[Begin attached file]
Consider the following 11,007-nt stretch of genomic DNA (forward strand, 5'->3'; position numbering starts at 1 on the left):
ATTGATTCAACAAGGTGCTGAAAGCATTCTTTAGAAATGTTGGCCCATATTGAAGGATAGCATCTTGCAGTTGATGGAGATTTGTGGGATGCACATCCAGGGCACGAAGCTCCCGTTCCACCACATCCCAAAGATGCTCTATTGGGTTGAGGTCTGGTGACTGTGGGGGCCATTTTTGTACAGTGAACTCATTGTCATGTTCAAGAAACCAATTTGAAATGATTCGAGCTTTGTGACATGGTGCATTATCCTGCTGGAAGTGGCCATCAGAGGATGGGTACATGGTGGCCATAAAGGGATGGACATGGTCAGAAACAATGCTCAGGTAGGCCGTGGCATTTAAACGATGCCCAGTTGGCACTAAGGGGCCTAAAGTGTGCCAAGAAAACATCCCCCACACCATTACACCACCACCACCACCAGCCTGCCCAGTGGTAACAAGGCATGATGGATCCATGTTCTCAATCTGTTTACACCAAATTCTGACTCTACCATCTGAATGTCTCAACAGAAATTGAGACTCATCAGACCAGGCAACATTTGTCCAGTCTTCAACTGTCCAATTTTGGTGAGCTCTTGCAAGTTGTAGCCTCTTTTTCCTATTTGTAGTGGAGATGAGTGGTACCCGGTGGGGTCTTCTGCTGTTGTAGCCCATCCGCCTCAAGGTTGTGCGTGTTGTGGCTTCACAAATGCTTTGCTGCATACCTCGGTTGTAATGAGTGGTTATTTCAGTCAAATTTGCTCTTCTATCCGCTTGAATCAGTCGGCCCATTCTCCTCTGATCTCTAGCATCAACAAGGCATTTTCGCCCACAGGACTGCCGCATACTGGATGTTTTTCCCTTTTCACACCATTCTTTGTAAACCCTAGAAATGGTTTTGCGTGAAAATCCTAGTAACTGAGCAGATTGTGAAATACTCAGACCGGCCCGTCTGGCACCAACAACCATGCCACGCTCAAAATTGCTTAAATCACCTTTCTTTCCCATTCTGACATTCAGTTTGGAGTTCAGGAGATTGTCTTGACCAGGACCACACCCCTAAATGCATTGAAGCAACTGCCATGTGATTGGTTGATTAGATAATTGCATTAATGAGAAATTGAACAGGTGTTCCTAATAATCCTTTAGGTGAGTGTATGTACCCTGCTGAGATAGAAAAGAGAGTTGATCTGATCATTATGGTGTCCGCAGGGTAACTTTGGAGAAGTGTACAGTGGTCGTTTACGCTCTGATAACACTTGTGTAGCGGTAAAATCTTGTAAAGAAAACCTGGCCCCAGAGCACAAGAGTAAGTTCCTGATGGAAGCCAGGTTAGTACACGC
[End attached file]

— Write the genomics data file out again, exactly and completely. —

Consider the following 11,007-nt stretch of genomic DNA (forward strand, 5'->3'; position numbering starts at 1 on the left):
ATTGATTCAACAAGGTGCTGAAAGCATTCTTTAGAAATGTTGGCCCATATTGAAGGATAGCATCTTGCAGTTGATGGAGATTTGTGGGATGCACATCCAGGGCACGAAGCTCCCGTTCCACCACATCCCAAAGATGCTCTATTGGGTTGAGGTCTGGTGACTGTGGGGGCCATTTTTGTACAGTGAACTCATTGTCATGTTCAAGAAACCAATTTGAAATGATTCGAGCTTTGTGACATGGTGCATTATCCTGCTGGAAGTGGCCATCAGAGGATGGGTACATGGTGGCCATAAAGGGATGGACATGGTCAGAAACAATGCTCAGGTAGGCCGTGGCATTTAAACGATGCCCAGTTGGCACTAAGGGGCCTAAAGTGTGCCAAGAAAACATCCCCCACACCATTACACCACCACCACCACCAGCCTGCCCAGTGGTAACAAGGCATGATGGATCCATGTTCTCAATCTGTTTACACCAAATTCTGACTCTACCATCTGAATGTCTCAACAGAAATTGAGACTCATCAGACCAGGCAACATTTGTCCAGTCTTCAACTGTCCAATTTTGGTGAGCTCTTGCAAGTTGTAGCCTCTTTTTCCTATTTGTAGTGGAGATGAGTGGTACCCGGTGGGGTCTTCTGCTGTTGTAGCCCATCCGCCTCAAGGTTGTGCGTGTTGTGGCTTCACAAATGCTTTGCTGCATACCTCGGTTGTAATGAGTGGTTATTTCAGTCAAATTTGCTCTTCTATCCGCTTGAATCAGTCGGCCCATTCTCCTCTGATCTCTAGCATCAACAAGGCATTTTCGCCCACAGGACTGCCGCATACTGGATGTTTTTCCCTTTTCACACCATTCTTTGTAAACCCTAGAAATGGTTTTGCGTGAAAATCCTAGTAACTGAGCAGATTGTGAAATACTCAGACCGGCCCGTCTGGCACCAACAACCATGCCACGCTCAAAATTGCTTAAATCACCTTTCTTTCCCATTCTGACATTCAGTTTGGAGTTCAGGAGATTGTCTTGACCAGGACCACACCCCTAAATGCATTGAAGCAACTGCCATGTGATTGGTTGATTAGATAATTGCATTAATGAGAAATTGAACAGGTGTTCCTAATAATCCTTTAGGTGAGTGTATGTACCCTGCTGAGATAGAAAAGAGAGTTGATCTGATCATTATGGTGTCCGCAGGGTAACTTTGGAGAAGTGTACAGTGGTCGTTTACGCTCTGATAACACTTGTGTAGCGGTAAAATCTTGTAAAGAAAACCTGGCCCCAGAGCACAAGAGTAAGTTCCTGATGGAAGCCAGGTTAGTACACGC